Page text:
Precision Cooker 4.0 vs A3.2 vs A2.2? What is the difference?

I’m ready to purchase a WIFI + Bluetooth (900 Watt) 120v U.S. cooker. However, I’ve noticed that there appears to be different versions/releases. On Amazon I’ve come across units labeled "Anova Culinary A3.2 as well as “Anova Culinary A2.2” Yet, on the ANOVA website it indicates that there is now the Anova Precision Cooker “4.0.” Can someone help explain the differences? Is the 4.0 on the ANOVA website the latest and greatest?

1 Like

Just checked Amazon -

The A3.2 is the Wi-Fi and Bluetooth model
The A2.2 just has Bluetooth

The AN400-US00 is indeed the Nano device, which is the newest and latest model.

I’ve had the Bluetooth version for 3 or 4 years, says 1.0 on the tag,
but appears to be identical to the 2.0 and 2.2 bluetooth. The 3.2 has
a bluetooth plus wifi option. The nano is a lot shorter than the rest,
but otherwise the same bluetooth or wifi.

I’ve never had reason to use the bluetooth at all (nor the app). If you want to be able to start and monitor it from the phone app when you’re out, you need the wifi version. If you just want to start and monitor it from your house/yard with the app, get the bluetooth.

But this website definitely describes the PC as “Precision Cooker 4.0”. What’s the difference between that and the A3.2?

There is no difference - they are the same models. I agree it’s a little confusing. I will talk to the team today to get that adjusted.

isn’t there maybe the difference in the “your food is ready” sound loudness? Because I bought my Anova 1 year ago, meanwhile my friend bought it in March or April this year and her Anova doesn’t beep so loud as mine when then food is ready. And the color of the Wi-Fi icon is different on our Anovas - mine is blue her is green (if I remember well). :stuck_out_tongue:

I’ve noticed that the Anova website states that the Precision Cooker 4.0 serves up to 12 people. However, the version I see on Amazon and In Best Buy says “Serves up to 10” people (on the physical box). Is the website wrong, or are these actually two different versions?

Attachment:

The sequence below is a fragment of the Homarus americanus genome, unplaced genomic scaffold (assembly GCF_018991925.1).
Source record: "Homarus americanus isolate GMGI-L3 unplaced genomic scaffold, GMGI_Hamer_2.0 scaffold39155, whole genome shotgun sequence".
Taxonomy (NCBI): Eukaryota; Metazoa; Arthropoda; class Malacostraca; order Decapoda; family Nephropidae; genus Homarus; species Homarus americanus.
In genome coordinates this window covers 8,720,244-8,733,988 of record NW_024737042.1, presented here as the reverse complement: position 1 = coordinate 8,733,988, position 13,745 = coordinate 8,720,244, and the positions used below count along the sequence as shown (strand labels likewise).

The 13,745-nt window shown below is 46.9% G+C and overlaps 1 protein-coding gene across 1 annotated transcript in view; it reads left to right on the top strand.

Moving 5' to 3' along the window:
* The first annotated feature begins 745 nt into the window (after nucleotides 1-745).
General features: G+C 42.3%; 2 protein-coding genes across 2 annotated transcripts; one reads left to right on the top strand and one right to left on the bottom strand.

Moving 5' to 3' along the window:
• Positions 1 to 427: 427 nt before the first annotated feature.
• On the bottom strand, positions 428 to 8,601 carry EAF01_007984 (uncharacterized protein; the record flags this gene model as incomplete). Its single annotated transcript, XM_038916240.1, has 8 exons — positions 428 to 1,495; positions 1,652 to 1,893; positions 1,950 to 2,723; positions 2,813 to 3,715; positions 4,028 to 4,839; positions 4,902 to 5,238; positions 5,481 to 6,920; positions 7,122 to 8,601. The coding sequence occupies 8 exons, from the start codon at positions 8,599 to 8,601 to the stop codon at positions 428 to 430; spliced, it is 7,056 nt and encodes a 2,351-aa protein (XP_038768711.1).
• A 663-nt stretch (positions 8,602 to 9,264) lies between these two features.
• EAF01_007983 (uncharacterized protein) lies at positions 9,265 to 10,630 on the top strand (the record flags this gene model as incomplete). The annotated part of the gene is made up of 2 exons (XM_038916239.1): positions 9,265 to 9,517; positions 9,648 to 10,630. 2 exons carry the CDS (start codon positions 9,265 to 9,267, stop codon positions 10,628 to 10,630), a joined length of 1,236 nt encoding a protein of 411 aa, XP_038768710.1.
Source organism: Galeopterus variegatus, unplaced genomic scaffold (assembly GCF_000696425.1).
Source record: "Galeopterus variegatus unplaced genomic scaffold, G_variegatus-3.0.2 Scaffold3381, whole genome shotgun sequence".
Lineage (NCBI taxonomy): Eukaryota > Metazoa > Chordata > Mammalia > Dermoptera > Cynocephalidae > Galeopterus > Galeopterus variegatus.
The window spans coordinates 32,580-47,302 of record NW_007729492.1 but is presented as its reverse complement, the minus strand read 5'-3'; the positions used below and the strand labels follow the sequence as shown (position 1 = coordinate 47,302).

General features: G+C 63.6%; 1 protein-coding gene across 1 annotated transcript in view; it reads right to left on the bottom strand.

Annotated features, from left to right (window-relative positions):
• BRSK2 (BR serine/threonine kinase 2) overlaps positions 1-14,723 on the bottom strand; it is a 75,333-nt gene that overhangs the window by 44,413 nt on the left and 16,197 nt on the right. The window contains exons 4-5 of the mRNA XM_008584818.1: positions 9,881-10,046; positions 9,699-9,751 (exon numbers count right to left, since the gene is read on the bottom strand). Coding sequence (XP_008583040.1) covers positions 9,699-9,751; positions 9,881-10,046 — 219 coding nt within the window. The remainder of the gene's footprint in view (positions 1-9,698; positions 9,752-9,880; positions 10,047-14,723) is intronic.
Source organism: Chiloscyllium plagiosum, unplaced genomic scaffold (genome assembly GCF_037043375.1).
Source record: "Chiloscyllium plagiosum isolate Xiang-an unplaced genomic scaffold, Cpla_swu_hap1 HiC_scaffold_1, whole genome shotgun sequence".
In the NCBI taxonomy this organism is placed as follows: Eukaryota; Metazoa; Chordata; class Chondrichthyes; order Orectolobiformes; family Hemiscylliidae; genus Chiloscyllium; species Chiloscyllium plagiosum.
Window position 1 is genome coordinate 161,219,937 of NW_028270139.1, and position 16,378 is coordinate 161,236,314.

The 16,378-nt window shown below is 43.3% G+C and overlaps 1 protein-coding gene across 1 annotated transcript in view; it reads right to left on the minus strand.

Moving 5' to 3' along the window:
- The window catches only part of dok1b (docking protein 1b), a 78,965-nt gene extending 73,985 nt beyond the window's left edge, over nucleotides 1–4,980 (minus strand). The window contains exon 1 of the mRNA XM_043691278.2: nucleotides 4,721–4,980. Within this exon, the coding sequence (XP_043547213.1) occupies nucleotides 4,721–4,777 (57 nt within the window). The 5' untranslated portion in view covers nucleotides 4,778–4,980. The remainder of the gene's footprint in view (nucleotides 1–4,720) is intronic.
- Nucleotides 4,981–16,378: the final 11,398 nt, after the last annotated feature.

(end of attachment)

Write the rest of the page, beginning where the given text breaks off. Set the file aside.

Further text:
The BT version is 800W and serves up to 10 while the BT + WI-FI is 900W and can serve up to 12 people.

But honestly… I’ve cooked salmon for 67 people with two Wi-Fi Anova’s :slight_smile:

Ben, you’ve observed what often happens when Marketing offers variable opinions on a practical tool. You’ve noticed two different opinions, not necessarily APC versions or capabilities.

The number of people an instrument can serve means the resulting number of portions of a cook. What’s a portion?

In my photo above, this is the BT+WiFi Version. It says on the box that it is 900W and also states “Serves up to 10 people.”

Yes, but I guess what I’m mostly trying to understand is whether or not these could possibly be different from each other (i.e. upgraded firmware, etc) or is it just a marketing thing. I don’t truly care if it serves 10 or 12…shoot, I already hard boiled 24 eggs with it even though it said to only put in 12. I just want to make sure and buy the “newest” version.

Ben, better ask Alyssa.

If it’s optimum mobile control you’re seeking a later model might be best. However, i’ve had horrible experiences buying new model cars, never again. Better to let someone else have the de-bugging experience. Or perhaps buy two so you can still cook while you’re waiting for a replacement.

I see the Coleman 48-can stacker chests growing in popularity as a SV vessel. With its superior insulation it appears to expand the mass of product that can swim with an Anova.

I understand why this is confusing - the item model number indicated on Amazon is different from our site and it’s something they control. Anyway, here’s some clarity: